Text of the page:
Doing this kind of thing has been talked about before but it was always a very difficult thing to do with PowerShell v1.0, what with the lack of BNF documentation describing the grammar etc. Thankfully, it's a lot easier to do with PowerShell v2.0 (currently at release CTP2) because the team has exposed the Tokenizer for use in scripts. There's been suprisingly little use of it so far, so I figured I'd start the ball rolling with a series of articles based around it. So, let's look at an example script that uses aliases and put it through the meat grinder:

image

As you can see, it spits out the expanded script to the output stream. The informational messages are written to the host, so they won't interfere if you redirect the output to a file like: .\resolve-aliases.ps1 in.ps1 > out.ps1

Here's the Resolve-Aliases.ps1 script itself:

  1. #requires -version 2  
  2. param($filename = $(throw "need filename!"))  
  3.  
  4. $lines = $null 
  5. $path = Resolve-Path $filename -ErrorAction 0  
  6.  
  7. if ($path) {  
  8.     $lines = Get-Content $path.path  
  9. } else {  
  10.     Write-Warning "Could not find $filename" 
  11.     exit  
  12. }  
  13.  
  14. # Initialize  
  15. $parser = [system.management.automation.psparser]  
  16. $errors = new-object system.management.automation.psparseerror[] 0  
  17.  
  18. do {  
  19.     $tokens = $parser::tokenize($lines, [ref]$errors)     
  20.     $retokenize = $false 
  21.       
  22.     if ($errors.count -gt 0) {  
  23.         Write-Warning "$($errors.count) error(s) found in script." 
  24.         $errors 
  25.         exit  
  26.     }  
  27.  
  28.     # look through tokens for commands  
  29.     $tokens | % {  
  30.         if ($_.Type -eq "Command") {  
  31.             $name = $_.Content  
  32.               
  33.             # is it an alias?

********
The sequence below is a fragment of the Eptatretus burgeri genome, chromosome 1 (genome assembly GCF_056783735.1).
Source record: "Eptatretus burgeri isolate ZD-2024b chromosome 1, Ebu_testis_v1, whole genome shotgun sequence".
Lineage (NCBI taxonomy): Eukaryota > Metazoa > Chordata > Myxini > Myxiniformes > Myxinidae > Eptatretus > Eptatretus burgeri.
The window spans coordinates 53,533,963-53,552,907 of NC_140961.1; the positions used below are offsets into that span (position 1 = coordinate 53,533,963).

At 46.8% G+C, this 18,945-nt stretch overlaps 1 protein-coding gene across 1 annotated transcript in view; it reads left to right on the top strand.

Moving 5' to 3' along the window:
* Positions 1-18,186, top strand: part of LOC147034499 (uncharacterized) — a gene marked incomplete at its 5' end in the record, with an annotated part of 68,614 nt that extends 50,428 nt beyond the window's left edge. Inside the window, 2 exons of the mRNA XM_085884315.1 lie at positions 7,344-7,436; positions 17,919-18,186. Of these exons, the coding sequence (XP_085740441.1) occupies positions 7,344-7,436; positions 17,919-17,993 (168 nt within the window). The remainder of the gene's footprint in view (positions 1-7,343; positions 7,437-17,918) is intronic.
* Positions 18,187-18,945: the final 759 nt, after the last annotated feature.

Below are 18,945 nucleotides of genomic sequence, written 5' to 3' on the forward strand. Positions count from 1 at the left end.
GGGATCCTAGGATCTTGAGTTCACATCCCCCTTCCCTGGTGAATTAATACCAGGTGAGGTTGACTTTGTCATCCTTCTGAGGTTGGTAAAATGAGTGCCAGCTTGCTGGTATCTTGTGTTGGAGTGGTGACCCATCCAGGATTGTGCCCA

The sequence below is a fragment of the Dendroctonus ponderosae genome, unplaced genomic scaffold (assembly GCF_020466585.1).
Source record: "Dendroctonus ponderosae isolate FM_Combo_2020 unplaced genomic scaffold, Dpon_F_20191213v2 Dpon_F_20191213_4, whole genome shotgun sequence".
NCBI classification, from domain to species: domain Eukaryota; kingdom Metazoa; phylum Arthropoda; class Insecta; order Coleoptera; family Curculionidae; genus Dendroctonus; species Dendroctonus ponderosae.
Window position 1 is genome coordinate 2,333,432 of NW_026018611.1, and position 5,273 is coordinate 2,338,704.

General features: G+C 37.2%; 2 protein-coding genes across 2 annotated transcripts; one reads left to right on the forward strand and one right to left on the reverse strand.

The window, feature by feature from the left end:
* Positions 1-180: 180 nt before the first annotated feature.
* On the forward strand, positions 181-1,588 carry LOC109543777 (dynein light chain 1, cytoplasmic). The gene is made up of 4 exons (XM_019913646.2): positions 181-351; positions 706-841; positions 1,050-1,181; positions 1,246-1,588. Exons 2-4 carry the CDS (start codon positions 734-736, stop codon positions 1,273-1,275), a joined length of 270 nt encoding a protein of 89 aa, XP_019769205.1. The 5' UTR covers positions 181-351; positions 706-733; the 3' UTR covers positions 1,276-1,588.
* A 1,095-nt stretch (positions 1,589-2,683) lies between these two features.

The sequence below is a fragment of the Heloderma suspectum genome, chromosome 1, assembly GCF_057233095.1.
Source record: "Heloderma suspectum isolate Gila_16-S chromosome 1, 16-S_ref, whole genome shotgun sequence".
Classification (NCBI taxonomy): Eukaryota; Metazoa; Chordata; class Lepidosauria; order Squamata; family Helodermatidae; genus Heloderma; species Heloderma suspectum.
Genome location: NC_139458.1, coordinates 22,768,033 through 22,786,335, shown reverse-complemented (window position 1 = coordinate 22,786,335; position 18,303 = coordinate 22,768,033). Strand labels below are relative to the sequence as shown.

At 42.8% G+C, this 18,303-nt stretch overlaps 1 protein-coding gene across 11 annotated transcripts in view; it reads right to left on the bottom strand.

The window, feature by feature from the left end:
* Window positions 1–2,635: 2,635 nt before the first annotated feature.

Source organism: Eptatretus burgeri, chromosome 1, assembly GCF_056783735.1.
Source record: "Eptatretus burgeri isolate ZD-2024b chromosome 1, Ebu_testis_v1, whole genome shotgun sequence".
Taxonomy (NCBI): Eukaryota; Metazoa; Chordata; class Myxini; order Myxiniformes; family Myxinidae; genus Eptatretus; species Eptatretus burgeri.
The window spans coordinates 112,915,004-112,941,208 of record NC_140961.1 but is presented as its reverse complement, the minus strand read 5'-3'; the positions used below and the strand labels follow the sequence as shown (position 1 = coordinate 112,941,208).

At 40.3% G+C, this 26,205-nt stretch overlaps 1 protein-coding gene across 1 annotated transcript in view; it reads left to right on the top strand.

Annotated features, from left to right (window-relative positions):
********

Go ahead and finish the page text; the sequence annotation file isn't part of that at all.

34.             # we use -literal here so '?' isn't treated as wildcard  
  35.             if ((!($name -eq ".")) -and (Test-Path -LiteralPath alias:$name)) {  
  36.                   
  37.                 # gcm may return more than one match, so specify "alias"  
  38.                 # filtering against name kludges the '?' alias/wildcard   
  39.                 $command = gcm -CommandType alias $name | ? { $_.name -eq $name }  
  40.                               
  41.                 # resolve alias which may lead to another alias  
  42.                 # so loop until we reach a non-alias  
  43.                 do {  
  44.                     $command = Get-Command $command.definition  
  45.                 } while ($command.CommandType -eq "Alias")  
  46.                   
  47.                 Write-Host -NoNewline "Resolved " 
  48.                 Write-Host -NoNewline -ForegroundColor yellow $name 
  49.                 write-host -nonewline " to "   
  50.                 write-host -ForegroundColor green $command.name           
  51.                   
  52.                 # Use a stringbuilder to replace the alias in the line  
  53.                 # pointed to in the Token object. StringBuilder has a much  
  54.                 # more precise Replace method than String. This allows us to  
  55.                 # replace the token with 100% confidence.  
  56.                 $sb = New-Object text.stringbuilder $lines[$_.startline - 1]  
  57.                 $sb = $sb.replace($name, $command.Name, $_.startcolumn - 1, $_.length)  
  58.                 $lines[$_.startline - 1] = $sb.tostring()  
  59.                   
  60.                 # now that we've replaced a token, the script needs to be reparsed  
  61.                 # as offsets have changed on this line.   
  62.                 $retokenize = $true 
  63.                   
  64.                 # break out of pipeline, (not 'do' loop)  
  65.                 continue;  
  66.             }  
  67.         }  
  68.     }  
  69. } while ($retokenize)  
  70.  
  71. Write-Host "" # blank line  
  72.  
  73. # output our modified script  
  74. $lines 

Of course, this requires PowerShell v2.0 CTP2. Next in the series, I'll give you a script to check your ps1 scripts for backwards compatibility against PowerShell 1.0. That should be handy for those naughty admins out there who despite all the warnings have installed v2 in production. ;-)

About the author

Irish, PowerShell MVP, .NET/ASP.NET/SharePoint Developer, Budding Architect. Developer. Montrealer. Opinionated. Montreal, Quebec.